I have at least four friends struggling at least as much as I am. Each of us has hopes for how things will be and feel that we're coming up short. We all feel the gravitational pull of depression, the whirlpool spin of anxiety. It's said that misery loves company, but I wouldn't wish any of this on my worst enemy. I wouldn't even wish it on management at my job.
Speaking of which, five colleagues said today that they don't think they can come back to the job next year. One day, five people, desperation swimming in their eyes and vibrating in their voices. I nodded and said I'm sorry. Not that it's my fault, but I know the feeling. The mood on the job is dismal and getting worse. I don't see any hope there as I prepare my jump out the side door and pull the rip cord on my chute. I'll drift to a landing. Everyone left on board will crash and burn, I'm sorry to say.
I have much higher hopes for my friends outside of the job. Tonight I finished reading Robin Sloan's Mr. Penumbra's 24-Hour Bookstore which is one of my favorite books this year even if it came out 2012. A paragraph near the end gives me the hope I need. It says:
There is no immortality that is not built on friendship and work done with care. All the secrets in the world worth knowing are hiding in plain sight. It takes forty-one seconds to climb a ladder three stories tall. It's not easy to imagine the year 3012, but that doesn't mean you shouldn't try. We have new capabilities now — strange powers we're still getting used to. The mountains are a message from Aldrag the Wyrm-Father. Your life must be an open city, with all sorts of ways to wander in.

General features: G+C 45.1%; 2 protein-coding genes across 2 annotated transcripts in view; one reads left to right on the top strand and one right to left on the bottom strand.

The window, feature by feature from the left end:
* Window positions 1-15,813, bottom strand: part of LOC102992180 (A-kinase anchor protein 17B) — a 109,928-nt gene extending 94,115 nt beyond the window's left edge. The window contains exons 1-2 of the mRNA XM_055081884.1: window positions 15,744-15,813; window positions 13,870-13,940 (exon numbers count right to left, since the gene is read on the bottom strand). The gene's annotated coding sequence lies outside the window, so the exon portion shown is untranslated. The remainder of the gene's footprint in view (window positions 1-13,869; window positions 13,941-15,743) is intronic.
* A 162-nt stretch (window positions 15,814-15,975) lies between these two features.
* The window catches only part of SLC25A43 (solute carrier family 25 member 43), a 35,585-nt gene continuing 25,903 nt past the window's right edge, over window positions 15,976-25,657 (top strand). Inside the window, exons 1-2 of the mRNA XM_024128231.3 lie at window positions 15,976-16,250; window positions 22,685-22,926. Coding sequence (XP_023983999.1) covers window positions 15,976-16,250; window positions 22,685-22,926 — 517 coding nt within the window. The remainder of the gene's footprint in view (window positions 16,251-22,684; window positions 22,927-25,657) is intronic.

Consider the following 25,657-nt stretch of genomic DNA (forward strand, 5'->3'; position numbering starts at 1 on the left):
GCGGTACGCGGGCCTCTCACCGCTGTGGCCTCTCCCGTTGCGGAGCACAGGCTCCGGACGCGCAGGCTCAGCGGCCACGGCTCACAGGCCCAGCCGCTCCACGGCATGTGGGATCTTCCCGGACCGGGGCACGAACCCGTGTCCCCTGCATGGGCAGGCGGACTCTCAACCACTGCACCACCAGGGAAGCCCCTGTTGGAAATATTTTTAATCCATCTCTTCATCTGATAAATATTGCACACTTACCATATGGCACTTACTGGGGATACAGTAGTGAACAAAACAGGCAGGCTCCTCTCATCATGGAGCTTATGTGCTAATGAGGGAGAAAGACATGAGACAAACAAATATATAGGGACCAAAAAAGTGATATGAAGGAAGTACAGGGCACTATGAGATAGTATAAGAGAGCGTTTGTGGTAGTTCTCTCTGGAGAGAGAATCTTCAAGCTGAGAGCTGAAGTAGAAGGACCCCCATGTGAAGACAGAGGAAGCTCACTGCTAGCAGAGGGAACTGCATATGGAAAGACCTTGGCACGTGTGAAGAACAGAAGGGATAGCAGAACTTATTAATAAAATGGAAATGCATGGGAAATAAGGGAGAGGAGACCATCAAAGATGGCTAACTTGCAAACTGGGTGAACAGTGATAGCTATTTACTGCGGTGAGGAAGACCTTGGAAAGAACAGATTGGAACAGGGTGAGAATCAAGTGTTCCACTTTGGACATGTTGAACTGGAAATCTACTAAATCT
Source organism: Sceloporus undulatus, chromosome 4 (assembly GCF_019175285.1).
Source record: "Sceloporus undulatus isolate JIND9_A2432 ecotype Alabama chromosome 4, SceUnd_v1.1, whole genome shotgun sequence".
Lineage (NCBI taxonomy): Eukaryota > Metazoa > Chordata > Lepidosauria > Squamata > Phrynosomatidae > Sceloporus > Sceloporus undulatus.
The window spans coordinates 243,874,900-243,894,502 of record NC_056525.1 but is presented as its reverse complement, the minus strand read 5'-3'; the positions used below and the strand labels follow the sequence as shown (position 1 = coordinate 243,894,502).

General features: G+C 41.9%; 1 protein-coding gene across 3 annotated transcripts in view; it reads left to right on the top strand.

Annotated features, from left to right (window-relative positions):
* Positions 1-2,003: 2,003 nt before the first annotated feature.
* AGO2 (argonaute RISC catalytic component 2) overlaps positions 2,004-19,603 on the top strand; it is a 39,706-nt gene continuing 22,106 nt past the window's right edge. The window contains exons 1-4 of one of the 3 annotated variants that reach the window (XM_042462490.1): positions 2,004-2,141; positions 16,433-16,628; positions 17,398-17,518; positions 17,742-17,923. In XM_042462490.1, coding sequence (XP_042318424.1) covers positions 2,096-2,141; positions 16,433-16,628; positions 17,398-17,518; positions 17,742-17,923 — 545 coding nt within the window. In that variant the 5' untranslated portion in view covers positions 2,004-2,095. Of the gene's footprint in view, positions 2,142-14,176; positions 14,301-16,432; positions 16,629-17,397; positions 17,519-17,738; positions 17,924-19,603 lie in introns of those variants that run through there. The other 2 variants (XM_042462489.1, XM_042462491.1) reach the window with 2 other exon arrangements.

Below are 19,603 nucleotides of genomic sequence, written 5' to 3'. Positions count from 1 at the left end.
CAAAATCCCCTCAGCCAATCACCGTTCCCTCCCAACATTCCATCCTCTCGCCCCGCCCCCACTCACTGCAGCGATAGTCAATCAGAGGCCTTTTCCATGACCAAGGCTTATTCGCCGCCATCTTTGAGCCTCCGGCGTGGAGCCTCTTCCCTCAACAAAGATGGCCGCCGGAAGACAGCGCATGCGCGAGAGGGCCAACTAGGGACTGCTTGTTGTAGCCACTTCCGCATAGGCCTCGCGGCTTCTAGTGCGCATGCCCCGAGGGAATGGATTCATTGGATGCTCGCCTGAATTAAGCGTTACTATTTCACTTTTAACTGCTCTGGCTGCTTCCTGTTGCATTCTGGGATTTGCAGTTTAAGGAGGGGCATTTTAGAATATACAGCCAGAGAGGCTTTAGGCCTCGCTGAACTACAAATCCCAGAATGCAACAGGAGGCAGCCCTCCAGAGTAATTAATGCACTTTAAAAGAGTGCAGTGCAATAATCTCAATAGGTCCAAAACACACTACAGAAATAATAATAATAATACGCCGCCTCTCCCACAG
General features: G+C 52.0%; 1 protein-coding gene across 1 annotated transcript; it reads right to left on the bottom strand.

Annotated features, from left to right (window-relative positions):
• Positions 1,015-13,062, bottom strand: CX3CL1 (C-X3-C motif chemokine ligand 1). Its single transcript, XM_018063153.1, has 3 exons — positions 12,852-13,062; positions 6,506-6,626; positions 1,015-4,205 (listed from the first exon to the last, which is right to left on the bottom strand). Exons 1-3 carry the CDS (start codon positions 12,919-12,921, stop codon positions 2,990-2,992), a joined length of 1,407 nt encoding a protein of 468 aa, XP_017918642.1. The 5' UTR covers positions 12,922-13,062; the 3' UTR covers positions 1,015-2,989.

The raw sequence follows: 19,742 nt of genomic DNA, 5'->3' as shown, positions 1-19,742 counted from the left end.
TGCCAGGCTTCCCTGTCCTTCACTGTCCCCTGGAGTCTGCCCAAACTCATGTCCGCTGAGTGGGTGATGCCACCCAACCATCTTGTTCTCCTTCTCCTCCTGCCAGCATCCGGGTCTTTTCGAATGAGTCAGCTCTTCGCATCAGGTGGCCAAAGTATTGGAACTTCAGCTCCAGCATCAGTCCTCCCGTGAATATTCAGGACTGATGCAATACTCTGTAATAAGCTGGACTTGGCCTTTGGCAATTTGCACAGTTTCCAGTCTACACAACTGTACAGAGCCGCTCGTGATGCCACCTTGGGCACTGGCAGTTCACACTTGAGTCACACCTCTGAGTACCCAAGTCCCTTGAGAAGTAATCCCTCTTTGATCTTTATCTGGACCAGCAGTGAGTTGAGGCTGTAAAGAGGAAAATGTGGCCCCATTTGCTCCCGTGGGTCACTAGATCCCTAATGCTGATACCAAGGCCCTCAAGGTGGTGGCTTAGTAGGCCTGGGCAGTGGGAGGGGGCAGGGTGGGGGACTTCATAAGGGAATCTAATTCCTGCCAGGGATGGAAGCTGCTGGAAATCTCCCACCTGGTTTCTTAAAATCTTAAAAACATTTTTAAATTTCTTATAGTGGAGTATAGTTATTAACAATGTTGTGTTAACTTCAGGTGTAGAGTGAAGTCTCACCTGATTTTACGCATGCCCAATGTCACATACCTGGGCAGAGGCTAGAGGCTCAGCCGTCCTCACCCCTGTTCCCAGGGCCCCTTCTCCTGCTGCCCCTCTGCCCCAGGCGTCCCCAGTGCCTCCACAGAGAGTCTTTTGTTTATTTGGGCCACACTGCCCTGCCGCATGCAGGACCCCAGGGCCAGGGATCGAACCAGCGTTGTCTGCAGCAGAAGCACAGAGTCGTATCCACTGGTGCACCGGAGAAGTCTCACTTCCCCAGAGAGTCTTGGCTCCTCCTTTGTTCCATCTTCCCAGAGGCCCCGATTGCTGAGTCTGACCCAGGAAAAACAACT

A lot of that doesn't make sense without reading the book, so buy it now and read it already. Even without reading every page, there's enough in that paragraph to build good hope.
To each of my friends struggling, we are immortal because of our friendship and the careful work we do running, reading, teaching, making art, raising our kids, loving our partners, cherishing our memories, or maybe even writing.
The secrets are right here before us. Yeah, I know you can see them too. The mountains, the drumlins all aligned, the Finger Lakes, the Thousand Islands, the sunset off the shore of Oswego, the path the dog takes through the neighborhood, the accumulating and then melting snow, the electronic signals connecting us across a world wide web, all of these are messages of hope.
My job is in a closed and walled ghetto, but every so often I remember that life is an open city and just reading a book is one way to wander in and invite others to join me. Come on, it's quitting time. There's plenty of light still in the sky and we're all together in this. I have the feeling, tonight at least, that we might just go on forever.